Scientists find new way to detect breast cancer more accurately

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In a new study, researchers have developed a new way to more accurately detect breast cancer in patients undergoing breast-conserving surgery.

The study will strongly impact the way surgeons are able to detect microscopic traces of tumors that could previously not be detected by sight, touch or even X-ray imaging during surgery.

The research was conducted by a team from The University of Western Australia and elsewhere.

In the study, the team combined an imaging technique that used light waves to generate three-dimensional images of tissue, optical coherence tomography, with one that produced three-dimensional maps of tissue elasticity, micro-elastography.

Cancer cells are stiffer than benign tissue and by measuring the elasticity of the tissue, the team could more accurately detect cancer cells surrounding the area where the tumor was removed.

The team says beyond surgeons’ native senses of sight and touch, X-rays were often used during surgery to detect tumors within the margins of the area being removed.

While useful in some cases, this method can’t detect small microscopic traces of tumor that surgeons often miss.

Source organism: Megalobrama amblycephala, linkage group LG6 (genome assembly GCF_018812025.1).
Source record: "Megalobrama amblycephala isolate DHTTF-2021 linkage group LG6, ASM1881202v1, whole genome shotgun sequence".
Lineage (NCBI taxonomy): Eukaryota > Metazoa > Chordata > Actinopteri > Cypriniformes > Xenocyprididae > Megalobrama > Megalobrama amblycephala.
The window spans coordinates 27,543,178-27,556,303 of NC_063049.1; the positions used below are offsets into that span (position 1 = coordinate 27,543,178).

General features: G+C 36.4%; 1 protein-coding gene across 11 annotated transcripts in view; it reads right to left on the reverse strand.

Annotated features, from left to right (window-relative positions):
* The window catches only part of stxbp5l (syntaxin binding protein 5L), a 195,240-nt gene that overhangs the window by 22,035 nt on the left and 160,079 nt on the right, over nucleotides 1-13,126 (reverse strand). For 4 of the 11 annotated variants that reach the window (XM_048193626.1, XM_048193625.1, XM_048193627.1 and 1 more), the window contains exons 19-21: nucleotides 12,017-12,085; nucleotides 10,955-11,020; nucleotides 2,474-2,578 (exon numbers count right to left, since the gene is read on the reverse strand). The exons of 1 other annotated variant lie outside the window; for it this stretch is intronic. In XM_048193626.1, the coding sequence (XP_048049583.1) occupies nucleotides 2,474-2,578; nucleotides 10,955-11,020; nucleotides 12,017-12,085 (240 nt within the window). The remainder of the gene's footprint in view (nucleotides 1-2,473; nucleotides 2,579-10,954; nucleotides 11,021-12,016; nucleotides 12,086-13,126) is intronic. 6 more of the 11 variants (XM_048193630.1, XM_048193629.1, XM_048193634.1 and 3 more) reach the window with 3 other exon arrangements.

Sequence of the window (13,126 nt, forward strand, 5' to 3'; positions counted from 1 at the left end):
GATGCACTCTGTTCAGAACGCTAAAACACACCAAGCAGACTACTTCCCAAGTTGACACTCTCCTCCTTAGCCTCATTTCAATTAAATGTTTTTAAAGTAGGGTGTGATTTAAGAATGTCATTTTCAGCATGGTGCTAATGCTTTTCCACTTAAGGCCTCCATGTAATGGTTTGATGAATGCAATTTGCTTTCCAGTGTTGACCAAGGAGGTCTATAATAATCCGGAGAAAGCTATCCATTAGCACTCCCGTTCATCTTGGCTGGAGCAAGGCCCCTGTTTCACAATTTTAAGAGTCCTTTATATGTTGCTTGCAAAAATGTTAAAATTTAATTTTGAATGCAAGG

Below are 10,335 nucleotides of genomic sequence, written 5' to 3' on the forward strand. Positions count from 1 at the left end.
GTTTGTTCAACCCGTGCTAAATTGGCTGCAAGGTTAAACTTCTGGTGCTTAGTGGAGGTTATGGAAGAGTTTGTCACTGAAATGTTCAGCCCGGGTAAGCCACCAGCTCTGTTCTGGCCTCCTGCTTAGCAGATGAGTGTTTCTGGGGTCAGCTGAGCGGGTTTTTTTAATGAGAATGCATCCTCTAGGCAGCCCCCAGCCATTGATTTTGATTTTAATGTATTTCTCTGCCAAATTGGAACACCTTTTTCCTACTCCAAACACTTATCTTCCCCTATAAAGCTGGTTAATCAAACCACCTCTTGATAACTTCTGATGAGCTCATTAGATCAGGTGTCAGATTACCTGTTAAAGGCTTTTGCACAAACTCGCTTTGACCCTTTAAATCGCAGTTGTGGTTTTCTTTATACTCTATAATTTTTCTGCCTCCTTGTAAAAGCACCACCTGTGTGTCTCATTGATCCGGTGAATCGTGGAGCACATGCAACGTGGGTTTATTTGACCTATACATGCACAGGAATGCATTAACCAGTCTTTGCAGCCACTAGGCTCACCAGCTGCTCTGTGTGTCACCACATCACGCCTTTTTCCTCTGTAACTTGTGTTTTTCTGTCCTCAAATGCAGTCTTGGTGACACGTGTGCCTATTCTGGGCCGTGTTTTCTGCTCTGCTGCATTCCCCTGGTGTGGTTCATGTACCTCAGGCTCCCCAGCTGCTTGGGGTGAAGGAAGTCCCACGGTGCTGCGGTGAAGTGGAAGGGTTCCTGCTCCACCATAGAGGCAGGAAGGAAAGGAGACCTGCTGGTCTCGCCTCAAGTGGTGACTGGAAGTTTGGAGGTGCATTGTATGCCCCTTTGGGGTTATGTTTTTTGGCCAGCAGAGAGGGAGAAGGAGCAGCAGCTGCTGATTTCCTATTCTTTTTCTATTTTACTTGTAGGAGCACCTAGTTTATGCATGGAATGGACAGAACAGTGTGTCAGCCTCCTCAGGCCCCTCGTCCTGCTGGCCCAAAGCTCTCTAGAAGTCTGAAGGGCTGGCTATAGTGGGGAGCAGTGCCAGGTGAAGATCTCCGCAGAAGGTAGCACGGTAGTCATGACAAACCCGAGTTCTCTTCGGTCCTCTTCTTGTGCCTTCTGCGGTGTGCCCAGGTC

As a result, it is widely accepted that higher resolution intraoperative detection techniques are needed.

The study assessed 90 patients undergoing surgical treatment for breast cancer.

Following surgery, the two imaging techniques were used simultaneously to attempt to detect the presence of cancer within the surgical margins before they were submitted for standard pathological processing.

The sensitivity and specificity were then calculated for both imaging methods.

The study showed that the micro-elastography technique developed by the research team was significantly more accurate than optical coherence tomography alone in detecting the presence of cancer cells within the surgical margins.

The team that while numerous emerging imaging techniques had been proposed, such as optical coherence tomography, they had typically been demonstrated on the gross tumor from mastectomy specimens that were often easy to detect with the naked eye.

This study focused on the more clinically relevant and harder to detect the case of the tumor at the edges of breast-conserving surgery specimens.

The technique had the potential to strongly reduce re-excision rates in breast-conserving surgery and remove the subjectivity that was inherent to the surgeon’s sense of touch.

Next, the team hopes to perform the imaging during surgery and immediately after cancer has been removed to give surgeons a direct indication of whether any tumor has been missed.

The lead author of the study is Professor Christobel Saunders from UWA’s Medical School.

The study is published in Cancer Research.

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